(or "Works In Theory")
The five movies that form Universal's original "Mummy" series--hang on. Let's break this down properly. There are actually three "Mummy" series from Universal, with similar but not contiguous continuity. First, there's the original film starring Boris Karloff, in which the reanimated Imhotep uses Egyptian magic to seek out his reincarnated lover, Ankh-es-en-amon, and to punish those who stand in his way. Then, there's a collection of four films ("The Mummy's Hand", "Tomb", "Ghost", and "Curse", respectively) which follow Kharis, who shares an identical backstory to Imhotep but was reanimated not by magic, but by a drug brewed by the priests of Karnak (or Arkam in the later films.) Kharis guards the tomb of Ankara, who is essentially Ankh-es-en-amon but who doesn't get reincarnated until about halfway through the series. He uses no Egyptian magic, simply physical strength and invulnerability to kill those who would defile the tombs of Egypt. Finally, there's the 1999-2008 version, which uses Imhotep and his love for Anck-su-namun, but gives him terrifying supernatural powers and turns the secret order of priests from the second franchise into his jailers, rather than his masters.
Got all that?
So, now we can talk about this properly. The first "Mummy" series that actually has a storytelling engine is the second franchise. (The Karloff film, while excellent, is entirely self-contained.) In the tradition established by Universal's other franchises, unfortunately, the studio spent less time and effort on them as the series went on. Monster movie fans, it was felt, would attend solely on the strength of the title and Lon Chaney's presence as Kharis--why work hard on a script, pay high-end actors, and establish good production values? With the exception of "Hand", these films are exercises in plodding boredom, barely even livened up by the frequent murders the slow-moving mummy commits, and the stories are lazy and disinterested.
But the storytelling engine is quite different. Egypt already has numerous tropes and a certain mystique that makes it a natural setting for a series. Then the idea of a secret order of priests that has infiltrated every level of Egyptian society, consumed with the idea of getting vengeance on a Western society that defiled their tombs and made off with their treasures--and an order that can re-animate the dead, no less? That's a rock-solid basis for at least one movie all on its own. The idea that their champion is kept alive as much by love for his long-dead Ankara as by the sacred tana leaves, and that he longs to drink enough of the heady brew to cast off the shackles of the priests' control and decide his own destiny? That's a tension that can build off of the priests of Arkam and come to a head in later stories. Then, adding to that all, we have Ankara herself, who's in a new body with a new life and who may or may not be willing to go back to the half-decomposed Kharis, and as the heroes--a two-fisted archaeologist, his street-wise Brooklyn buddy, their stage-magician business partner "The Great Solvini", and Solvini's daughter, a spunky trick-shot expert with a short fuse and a crush on the archaeologist. (The biggest mistake the series made was in getting rid of these characters in the last three movies.)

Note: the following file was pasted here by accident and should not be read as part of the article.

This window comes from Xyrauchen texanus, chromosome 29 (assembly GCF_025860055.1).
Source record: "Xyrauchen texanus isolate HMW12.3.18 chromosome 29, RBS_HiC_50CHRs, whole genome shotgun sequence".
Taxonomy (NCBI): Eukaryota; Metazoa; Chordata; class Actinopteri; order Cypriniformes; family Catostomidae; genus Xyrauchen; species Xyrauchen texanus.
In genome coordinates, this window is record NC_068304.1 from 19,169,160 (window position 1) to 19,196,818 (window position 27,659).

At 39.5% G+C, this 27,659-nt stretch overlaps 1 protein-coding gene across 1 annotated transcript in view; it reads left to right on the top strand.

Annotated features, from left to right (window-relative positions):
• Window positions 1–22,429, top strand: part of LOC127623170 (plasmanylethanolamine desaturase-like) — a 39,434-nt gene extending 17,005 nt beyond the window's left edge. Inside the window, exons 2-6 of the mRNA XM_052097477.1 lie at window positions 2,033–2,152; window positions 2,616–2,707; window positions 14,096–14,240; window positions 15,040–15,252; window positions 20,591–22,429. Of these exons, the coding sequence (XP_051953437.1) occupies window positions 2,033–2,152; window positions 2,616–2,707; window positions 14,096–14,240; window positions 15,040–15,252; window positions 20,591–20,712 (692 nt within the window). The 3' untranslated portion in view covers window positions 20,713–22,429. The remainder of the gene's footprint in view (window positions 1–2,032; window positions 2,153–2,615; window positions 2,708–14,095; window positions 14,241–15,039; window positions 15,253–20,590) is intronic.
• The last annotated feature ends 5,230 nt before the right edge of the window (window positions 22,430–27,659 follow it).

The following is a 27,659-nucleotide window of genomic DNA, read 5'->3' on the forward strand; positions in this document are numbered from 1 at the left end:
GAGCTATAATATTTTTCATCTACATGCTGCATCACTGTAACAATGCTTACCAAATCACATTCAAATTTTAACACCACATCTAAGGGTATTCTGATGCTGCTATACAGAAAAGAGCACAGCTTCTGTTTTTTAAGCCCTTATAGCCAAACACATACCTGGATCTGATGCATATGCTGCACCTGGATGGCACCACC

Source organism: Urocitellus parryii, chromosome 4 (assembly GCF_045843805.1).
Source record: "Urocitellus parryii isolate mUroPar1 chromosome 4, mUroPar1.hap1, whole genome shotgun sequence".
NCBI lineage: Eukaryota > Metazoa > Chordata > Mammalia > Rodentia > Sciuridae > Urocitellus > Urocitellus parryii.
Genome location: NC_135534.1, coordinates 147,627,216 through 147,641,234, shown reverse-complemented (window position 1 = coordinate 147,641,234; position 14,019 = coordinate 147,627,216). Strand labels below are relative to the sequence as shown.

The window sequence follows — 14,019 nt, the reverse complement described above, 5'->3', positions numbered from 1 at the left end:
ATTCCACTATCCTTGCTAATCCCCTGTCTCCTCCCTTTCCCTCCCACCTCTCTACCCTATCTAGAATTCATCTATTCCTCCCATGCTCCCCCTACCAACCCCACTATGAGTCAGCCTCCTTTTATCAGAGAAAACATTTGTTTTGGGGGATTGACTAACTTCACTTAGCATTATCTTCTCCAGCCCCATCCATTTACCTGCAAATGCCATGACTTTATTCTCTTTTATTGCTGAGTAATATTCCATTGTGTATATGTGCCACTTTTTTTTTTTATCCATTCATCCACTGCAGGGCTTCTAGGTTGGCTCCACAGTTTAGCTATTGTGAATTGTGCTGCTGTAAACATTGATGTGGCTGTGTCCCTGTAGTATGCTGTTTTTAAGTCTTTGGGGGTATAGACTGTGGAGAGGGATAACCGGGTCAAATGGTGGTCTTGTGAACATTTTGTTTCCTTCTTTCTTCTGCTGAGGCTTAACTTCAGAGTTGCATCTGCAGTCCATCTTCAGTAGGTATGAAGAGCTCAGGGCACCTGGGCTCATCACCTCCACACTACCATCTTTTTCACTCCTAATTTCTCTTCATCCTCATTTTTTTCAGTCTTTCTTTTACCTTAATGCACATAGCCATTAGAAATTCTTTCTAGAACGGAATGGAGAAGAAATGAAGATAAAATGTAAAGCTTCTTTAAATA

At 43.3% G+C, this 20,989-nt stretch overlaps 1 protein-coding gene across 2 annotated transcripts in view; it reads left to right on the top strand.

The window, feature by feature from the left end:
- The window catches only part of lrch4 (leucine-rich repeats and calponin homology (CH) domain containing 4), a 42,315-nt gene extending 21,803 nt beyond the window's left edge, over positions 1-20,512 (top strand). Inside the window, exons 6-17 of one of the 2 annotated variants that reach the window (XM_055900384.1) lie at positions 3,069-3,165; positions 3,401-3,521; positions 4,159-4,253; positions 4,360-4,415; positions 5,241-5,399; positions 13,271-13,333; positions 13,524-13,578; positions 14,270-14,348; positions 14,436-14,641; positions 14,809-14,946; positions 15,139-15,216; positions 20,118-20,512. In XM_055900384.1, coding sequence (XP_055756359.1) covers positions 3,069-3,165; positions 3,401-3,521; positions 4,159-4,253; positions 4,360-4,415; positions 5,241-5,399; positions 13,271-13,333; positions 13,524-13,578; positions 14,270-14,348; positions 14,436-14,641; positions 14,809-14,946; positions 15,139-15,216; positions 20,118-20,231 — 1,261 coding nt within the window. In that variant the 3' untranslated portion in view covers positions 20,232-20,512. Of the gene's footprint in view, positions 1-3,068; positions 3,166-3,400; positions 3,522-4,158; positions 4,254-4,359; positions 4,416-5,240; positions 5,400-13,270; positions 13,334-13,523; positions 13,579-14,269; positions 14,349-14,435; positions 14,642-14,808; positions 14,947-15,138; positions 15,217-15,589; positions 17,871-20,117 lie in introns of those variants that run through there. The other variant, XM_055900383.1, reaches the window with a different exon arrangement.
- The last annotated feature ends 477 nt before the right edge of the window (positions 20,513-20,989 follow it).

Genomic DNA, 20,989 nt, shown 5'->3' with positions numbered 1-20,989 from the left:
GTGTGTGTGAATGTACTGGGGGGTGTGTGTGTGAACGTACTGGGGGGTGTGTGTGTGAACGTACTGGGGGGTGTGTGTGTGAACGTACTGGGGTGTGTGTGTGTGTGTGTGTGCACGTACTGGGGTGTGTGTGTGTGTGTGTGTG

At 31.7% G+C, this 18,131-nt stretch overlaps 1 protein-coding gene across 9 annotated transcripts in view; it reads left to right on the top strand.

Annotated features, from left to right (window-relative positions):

This is the engine behind the franchise, and it's a potentially great one. Arguably, Kharis would be a more compelling enemy if he could talk, and he might want to be a bit less, um...shambly...if he wants to be menacing, but those are minor changes. The point is, just because bad stories were told using this storytelling engine doesn't mean it's a bad engine.
The 1999 remake borrows liberally from all five previous films (with expert skill--the remake is almost a distillation of every good idea in the preceding movies)...but what's odd about it is that its sequels ("The Mummy Returns", "Tomb of the Dragon Emperor", two Scorpion King flicks, and a short-lived animated series) confuse the series' mythos with its storytelling engine. All of the later installments focused on Imhotep, Anck-su-namun, their ancient adversaries, the order of priests, other mummies that might happen to be in the vicinity...while the actual storytelling engine is simply, "two-fisted treasure hunter and spunky researcher seek out supernatural evils alongside her ne'er-do-well brother, all done in an 'action-comedy' tone." In the final iteration of the "Mummy" storytelling engine, the actual mummy, while brilliantly done, isn't necessary to the storytelling engine at all. Sometimes what you get on the screen isn't actually a representation of the potential of the series.